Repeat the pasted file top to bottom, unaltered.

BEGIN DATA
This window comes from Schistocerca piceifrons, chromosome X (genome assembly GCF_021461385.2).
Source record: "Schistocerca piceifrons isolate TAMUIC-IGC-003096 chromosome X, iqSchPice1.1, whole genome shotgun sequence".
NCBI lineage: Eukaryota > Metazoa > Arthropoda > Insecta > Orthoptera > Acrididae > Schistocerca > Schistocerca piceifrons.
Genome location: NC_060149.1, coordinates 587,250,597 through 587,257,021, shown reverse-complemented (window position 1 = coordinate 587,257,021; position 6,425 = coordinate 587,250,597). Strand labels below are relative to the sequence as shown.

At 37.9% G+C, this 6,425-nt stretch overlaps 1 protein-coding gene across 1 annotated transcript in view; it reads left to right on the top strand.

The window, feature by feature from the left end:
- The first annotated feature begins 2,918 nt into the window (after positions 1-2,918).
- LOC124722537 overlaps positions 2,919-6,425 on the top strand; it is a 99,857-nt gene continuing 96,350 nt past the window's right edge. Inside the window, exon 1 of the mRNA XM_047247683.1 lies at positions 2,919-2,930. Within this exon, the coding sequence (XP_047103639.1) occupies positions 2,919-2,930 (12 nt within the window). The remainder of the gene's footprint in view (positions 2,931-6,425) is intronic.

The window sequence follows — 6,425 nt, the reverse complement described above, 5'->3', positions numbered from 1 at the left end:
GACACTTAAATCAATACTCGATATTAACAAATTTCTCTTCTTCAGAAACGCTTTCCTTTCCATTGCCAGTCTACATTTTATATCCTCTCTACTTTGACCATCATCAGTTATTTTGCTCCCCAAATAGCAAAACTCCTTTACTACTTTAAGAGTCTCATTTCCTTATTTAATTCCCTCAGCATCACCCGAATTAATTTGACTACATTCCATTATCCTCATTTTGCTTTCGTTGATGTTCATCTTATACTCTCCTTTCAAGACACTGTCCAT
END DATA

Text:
This window comes from Schistocerca piceifrons, chromosome X (genome assembly GCF_021461385.2).
Source record: "Schistocerca piceifrons isolate TAMUIC-IGC-003096 chromosome X, iqSchPice1.1, whole genome shotgun sequence".
NCBI lineage: Eukaryota > Metazoa > Arthropoda > Insecta > Orthoptera > Acrididae > Schistocerca > Schistocerca piceifrons.
Genome location: NC_060149.1, coordinates 587,250,597 through 587,257,021, shown reverse-complemented (window position 1 = coordinate 587,257,021; position 6,425 = coordinate 587,250,597). Strand labels below are relative to the sequence as shown.

At 37.9% G+C, this 6,425-nt stretch overlaps 1 protein-coding gene across 1 annotated transcript in view; it reads left to right on the top strand.

The window, feature by feature from the left end:
- The first annotated feature begins 2,918 nt into the window (after positions 1-2,918).
- LOC124722537 overlaps positions 2,919-6,425 on the top strand; it is a 99,857-nt gene continuing 96,350 nt past the window's right edge. Inside the window, exon 1 of the mRNA XM_047247683.1 lies at positions 2,919-2,930. Within this exon, the coding sequence (XP_047103639.1) occupies positions 2,919-2,930 (12 nt within the window). The remainder of the gene's footprint in view (positions 2,931-6,425) is intronic.

The window sequence follows — 6,425 nt, the reverse complement described above, 5'->3', positions numbered from 1 at the left end:
GACACTTAAATCAATACTCGATATTAACAAATTTCTCTTCTTCAGAAACGCTTTCCTTTCCATTGCCAGTCTACATTTTATATCCTCTCTACTTTGACCATCATCAGTTATTTTGCTCCCCAAATAGCAAAACTCCTTTACTACTTTAAGAGTCTCATTTCCTTATTTAATTCCCTCAGCATCACCCGAATTAATTTGACTACATTCCATTATCCTCATTTTGCTTTCGTTGATGTTCATCTTATACTCTCCTTTCAAGACACTGTCCAT